American Journal of Industrial Medicine 05/2015; 58(6). DOI:10.1002/ajim.22462 · 1.59 Impact Factor
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    ABSTRACT: In this era of molecular diagnostics, prediction of clear-cell renal cell cancer (ccRCC) survival requires optimization, as current prognostic markers fail to determine individual patient outcome. Epigenetic events are promising molecular markers. Promoter CpG island methylation of cysteine dioxygenase type 1 (CDO1), which was identified as prognostic marker for breast cancer, is studied as potential marker for ccRCC survival. We collected primary tissues of 365 ccRCC cases identified within the prospective Netherlands Cohort Study (NLCS). In this population-based series, CDO1 promoter methylation was observed in 124 of 324 (38.3%) patients with successful methylation-specific PCR analysis. Kaplan-Meier curves and Wilcoxon tests were used to evaluate 10-year ccRCC-specific survival. Cox regression analysis was used to obtain crude and multivariate hazard ratios (HR) and 95% confidence intervals (CI). The relative prognostic value of multivariate models with and without CDO1 promoter methylation was compared using Likelihood-Ratio tests. Patients with CDO1 promoter methylation have a significantly poorer survival than those without (Wilcoxon P=0.006). Differences in survival were independent of other prognostic factors, including age and sex (HR(95%CI)=1.66(1.12-2.45)) and TNM stage, tumor size and Fuhrman grade (HR(95%CI)=1.89(1.25-2.85)). Multivariate models performed better with than without CDO1 promoter methylation status (Likelihood-Ratio P=0.003). Survival curves were validated in an independent series of 280 ccRCC cases from the Cancer Genome Atlas (TCGA; Wilcoxon P<0.001). CDO1 promoter methylation may not substitute common prognostic makers to predict ccRCC survival, but offers additional, relevant prognostic information, indicating that it could be a novel molecular marker to determine ccRCC prognosis. Copyright © 2015, American Association for Cancer Research.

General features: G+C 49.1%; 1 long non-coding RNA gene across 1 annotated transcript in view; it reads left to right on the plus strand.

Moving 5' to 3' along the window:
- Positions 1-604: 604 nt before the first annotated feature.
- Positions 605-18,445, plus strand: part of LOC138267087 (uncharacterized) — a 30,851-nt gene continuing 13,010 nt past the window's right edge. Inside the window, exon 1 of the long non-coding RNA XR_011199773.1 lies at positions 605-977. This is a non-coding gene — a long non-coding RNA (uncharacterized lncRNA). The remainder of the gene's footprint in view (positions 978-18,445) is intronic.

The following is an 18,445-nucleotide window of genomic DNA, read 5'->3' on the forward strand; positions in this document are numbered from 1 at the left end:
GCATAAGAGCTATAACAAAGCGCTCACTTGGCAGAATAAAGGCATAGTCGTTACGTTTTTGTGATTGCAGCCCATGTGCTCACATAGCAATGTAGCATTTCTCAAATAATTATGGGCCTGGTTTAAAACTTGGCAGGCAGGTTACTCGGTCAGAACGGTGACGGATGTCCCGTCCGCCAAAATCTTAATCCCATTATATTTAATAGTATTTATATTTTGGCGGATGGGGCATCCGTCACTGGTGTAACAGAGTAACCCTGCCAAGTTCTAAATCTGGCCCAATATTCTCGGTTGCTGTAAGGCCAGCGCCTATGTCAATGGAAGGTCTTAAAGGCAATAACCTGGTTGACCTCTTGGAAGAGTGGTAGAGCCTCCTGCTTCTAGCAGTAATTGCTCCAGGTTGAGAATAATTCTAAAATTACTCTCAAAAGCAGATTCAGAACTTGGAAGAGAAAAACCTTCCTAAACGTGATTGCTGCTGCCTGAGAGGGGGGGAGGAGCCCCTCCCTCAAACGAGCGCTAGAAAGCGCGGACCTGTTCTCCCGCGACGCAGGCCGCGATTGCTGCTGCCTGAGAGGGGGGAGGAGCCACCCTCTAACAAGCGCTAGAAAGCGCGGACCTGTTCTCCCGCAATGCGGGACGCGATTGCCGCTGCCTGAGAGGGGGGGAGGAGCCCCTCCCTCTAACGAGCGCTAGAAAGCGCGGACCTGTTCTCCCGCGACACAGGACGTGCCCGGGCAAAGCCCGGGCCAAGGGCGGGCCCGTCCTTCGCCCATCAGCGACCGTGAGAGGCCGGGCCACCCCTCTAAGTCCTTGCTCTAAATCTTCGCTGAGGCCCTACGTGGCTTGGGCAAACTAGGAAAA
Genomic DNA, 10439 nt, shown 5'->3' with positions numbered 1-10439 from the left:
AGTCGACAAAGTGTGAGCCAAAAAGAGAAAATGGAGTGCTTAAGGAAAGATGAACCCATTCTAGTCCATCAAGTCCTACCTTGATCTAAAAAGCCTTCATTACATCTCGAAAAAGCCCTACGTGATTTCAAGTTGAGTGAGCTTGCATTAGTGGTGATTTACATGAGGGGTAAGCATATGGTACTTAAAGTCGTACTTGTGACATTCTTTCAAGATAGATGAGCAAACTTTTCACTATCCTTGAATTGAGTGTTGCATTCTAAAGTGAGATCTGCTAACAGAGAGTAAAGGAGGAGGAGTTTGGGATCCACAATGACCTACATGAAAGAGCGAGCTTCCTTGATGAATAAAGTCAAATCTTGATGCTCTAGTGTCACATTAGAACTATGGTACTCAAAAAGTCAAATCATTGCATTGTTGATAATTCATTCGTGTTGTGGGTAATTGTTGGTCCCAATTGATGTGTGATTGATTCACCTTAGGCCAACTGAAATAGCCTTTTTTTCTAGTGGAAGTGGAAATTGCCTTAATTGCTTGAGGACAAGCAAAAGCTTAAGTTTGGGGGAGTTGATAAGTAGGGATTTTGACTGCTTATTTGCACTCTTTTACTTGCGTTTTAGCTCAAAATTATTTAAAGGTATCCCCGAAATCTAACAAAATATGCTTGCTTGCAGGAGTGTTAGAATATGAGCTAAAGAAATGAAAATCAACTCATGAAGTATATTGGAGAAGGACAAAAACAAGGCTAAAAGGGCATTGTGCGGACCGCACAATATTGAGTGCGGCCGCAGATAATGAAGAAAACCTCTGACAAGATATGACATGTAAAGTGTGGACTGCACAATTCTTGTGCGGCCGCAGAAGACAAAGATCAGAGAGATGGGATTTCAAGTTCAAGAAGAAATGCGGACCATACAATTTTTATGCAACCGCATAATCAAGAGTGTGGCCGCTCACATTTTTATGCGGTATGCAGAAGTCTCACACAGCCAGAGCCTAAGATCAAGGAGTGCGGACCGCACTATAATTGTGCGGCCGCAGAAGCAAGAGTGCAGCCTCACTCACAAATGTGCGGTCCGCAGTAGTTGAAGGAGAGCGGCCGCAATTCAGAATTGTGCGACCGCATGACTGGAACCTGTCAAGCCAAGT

Clinical Cancer Research 04/2015; DOI:10.1158/1078-0432.CCR-14-2049 · 8.19 Impact Factor